Family, friends and the Boggabri community came together for the memorial service of a Boggabri icon recently.

A heartfelt eulogy was read by daughter-in-law Lyn Smith on behalf of the family.

Keith Smith was the first-born child of Lindsay Gordon and Alma Jane Smith.

Keith was born on Sunday, March 18, 1934 and weighed two-and-a-half pounds or one kilogram.

He was so tiny that he fitted into a shoe box, which became his bed, and he wore doll’s clothes as nothing else would fit him.

Mr and Mrs Smith went on to have five more children, Elfi, Nellie, Margaret, Fay and Bruce.

All the children grew up in the family home in Merton Street, Boggabri.

Margaret is the only one still living in Boggabri and Fay lives in Queensland.

In 1948, 14-year-old Keith left school to begin an apprenticeship with Les Brazier as a barber.

Keith continued cutting hair well into his 70s.

It was noted that most people at the memorial would have had their hair cut by Keith at some time.

“To this day I can never find a barber as good as Pop,” Keith’s grandson Luke said.

Keith not only cut hair, in 1953 at the age of 19, he was called to National Service.

He worked as a cleaner for the National Australia Bank and the golf club, as well as doing the bread run from Tamworth to Gunnedah and Boggabri.

He also loved a good television soapy, walking home from the barber’s shop at lunchtime, to not only have his lunch, but to watch the latest episode of The Young and the Restless.

He never missed an episode of The Bold and The Beautiful or Home and Away in later years.

Keith met the love of his life Colleen Corbett, in 1958 in Tamworth.

He would catch a train to Werris Creek and then a taxi to Tamworth to take Colleen dancing, then on Sunday he would catch a train to Werris Creek and then another train to Boggabri.

He would do this every fortnight.

Lyn Smith said: “the things we do for love hey Colleen.”

After a year of courting, Keith and Colleen were engaged and in 1960 married at the Church of England in Tamworth and honeymooned in Katoomba.

After their honeymoon Keith and Colleen settled in Laidlaw Street, Boggabri which has been their home their whole married life.

Their first son, Raymond, was born on April 12, 1961 with Rodney following on September 1, 1963.

Raymond and Rodney have great memories of their dad taking them to the Narrabri Drive-In theatre.

One memory was when they saw The Trindey Brothers and the car lights would not work on the way home and they had to drive back in the dark.

Both Raymond and Rodney said it was a miracle that they didn’t hit a roo.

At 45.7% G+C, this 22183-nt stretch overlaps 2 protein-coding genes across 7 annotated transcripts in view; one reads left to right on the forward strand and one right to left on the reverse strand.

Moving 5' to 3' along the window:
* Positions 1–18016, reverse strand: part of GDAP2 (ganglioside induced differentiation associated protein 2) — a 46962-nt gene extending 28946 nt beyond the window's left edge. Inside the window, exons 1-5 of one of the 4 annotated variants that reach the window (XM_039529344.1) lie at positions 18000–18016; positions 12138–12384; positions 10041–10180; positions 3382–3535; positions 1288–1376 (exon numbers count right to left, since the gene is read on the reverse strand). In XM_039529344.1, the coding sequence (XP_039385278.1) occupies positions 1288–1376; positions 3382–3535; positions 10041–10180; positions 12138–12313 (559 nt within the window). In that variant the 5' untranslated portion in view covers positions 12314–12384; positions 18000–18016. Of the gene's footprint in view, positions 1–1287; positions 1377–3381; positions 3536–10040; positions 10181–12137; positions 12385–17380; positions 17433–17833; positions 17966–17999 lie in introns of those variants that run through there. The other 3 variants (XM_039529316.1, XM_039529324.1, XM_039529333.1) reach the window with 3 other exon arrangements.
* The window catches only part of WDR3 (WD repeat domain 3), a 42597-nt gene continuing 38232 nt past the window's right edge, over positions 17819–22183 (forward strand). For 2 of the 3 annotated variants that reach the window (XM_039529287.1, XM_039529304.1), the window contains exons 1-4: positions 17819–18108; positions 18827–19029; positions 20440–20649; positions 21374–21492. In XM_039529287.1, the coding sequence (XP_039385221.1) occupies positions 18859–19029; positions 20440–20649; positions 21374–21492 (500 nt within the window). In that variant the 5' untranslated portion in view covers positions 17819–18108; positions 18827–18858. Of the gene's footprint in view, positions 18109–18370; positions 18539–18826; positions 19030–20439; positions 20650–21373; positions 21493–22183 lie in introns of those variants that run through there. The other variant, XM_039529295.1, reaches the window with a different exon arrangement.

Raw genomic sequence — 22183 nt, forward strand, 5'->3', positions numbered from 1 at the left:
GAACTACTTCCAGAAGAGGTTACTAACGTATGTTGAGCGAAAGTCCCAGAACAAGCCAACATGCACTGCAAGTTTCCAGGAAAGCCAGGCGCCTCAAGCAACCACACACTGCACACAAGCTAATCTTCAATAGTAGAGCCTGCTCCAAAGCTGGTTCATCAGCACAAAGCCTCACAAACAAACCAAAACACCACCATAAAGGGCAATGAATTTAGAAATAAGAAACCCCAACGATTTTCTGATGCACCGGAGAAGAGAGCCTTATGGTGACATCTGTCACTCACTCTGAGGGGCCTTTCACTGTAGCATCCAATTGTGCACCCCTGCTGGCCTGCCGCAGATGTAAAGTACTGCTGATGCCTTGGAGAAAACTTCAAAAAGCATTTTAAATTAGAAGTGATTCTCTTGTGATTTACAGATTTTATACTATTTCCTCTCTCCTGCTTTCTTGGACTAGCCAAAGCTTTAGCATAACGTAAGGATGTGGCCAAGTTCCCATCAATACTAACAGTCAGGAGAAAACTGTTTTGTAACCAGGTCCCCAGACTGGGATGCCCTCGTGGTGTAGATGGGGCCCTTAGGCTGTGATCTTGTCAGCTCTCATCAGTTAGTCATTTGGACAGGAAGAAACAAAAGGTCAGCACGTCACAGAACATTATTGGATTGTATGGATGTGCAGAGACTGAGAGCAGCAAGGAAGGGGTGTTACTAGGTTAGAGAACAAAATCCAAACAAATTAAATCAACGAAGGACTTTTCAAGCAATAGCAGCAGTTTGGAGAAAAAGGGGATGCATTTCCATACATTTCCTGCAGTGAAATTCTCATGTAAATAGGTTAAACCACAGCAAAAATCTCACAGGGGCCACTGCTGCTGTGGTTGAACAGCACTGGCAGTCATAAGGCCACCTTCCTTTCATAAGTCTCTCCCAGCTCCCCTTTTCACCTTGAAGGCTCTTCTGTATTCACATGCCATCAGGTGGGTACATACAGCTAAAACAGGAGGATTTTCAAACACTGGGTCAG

Rodney remembers having nightmares for days after his dad took him to see Jaws.

Keith loved his garden.

He was fond of growing brightly coloured flowers with his favourites being chrysanthemums or as he would call them ‘Mum’s flowers’.

He always picked a bunch to take to the cemetery on Mother’s Day.

He also loved a punt on the horses and would spend the money on family holidays with Colleen and the kids and with good friends, Alan and Helen Urquhart.

The children remember the radio being on when they would visit, just so Keith could hear the races, and it is certainly something that has rubbed off on his son Rodney and his grandson Luke, with both of them loving a punt or two.

Keith lived a gracious, hardworking life with a long and happy marriage to his bride Colleen, two sons, Raymond and Rodney, his two daughters-in-law Lyn and Kathy, six grandchildren, Christy, Shanna, Ashley, Jemma, Luke and Tiffany and their partners and 18 great-grandchildren with another on the way.

Lyn shared a memory, “the other night we were coming home from my daughter’s and Keith’s granddaughter, Tiffany’s house.

From the back seat I was looking in the rear vision mirror.

Colleen was in the front passenger seat and Rodney driving.

In Rodney’s eyes I could see Keith’s eyes.

At that moment I knew that Keith lives on, in his sons, Raymond and Rodney, in his grandchildren and his great-grandchildren.”

Keith’s grandchildren all shared their memories.

Keith made sure that they had two dollars to spend on lollies at Lay Lim’s shop, pop’s garden, leaning over and eating their vegetables (when Colleen wasn’t looking) so that they could have dessert, his love for music, especially Elvis, however the common denominator was the big old barber’s chair and having their hair cut by Pop.

Keith was surrounded his whole life by his family, siblings, nieces, nephews and his friends.

He was a son, brother, husband, dad, brother-in-law, uncle, pop, and a great pop.

While Keith was in hospital, Fay and Margaret would ring and talk to him.

He really loved these chats right up to the end.

A great man with so much love around him.

A beautiful poem, Rest in Peace was read on behalf of Colleen, prior to family and friends gathering at the Boggabri RSL Club to share memories.

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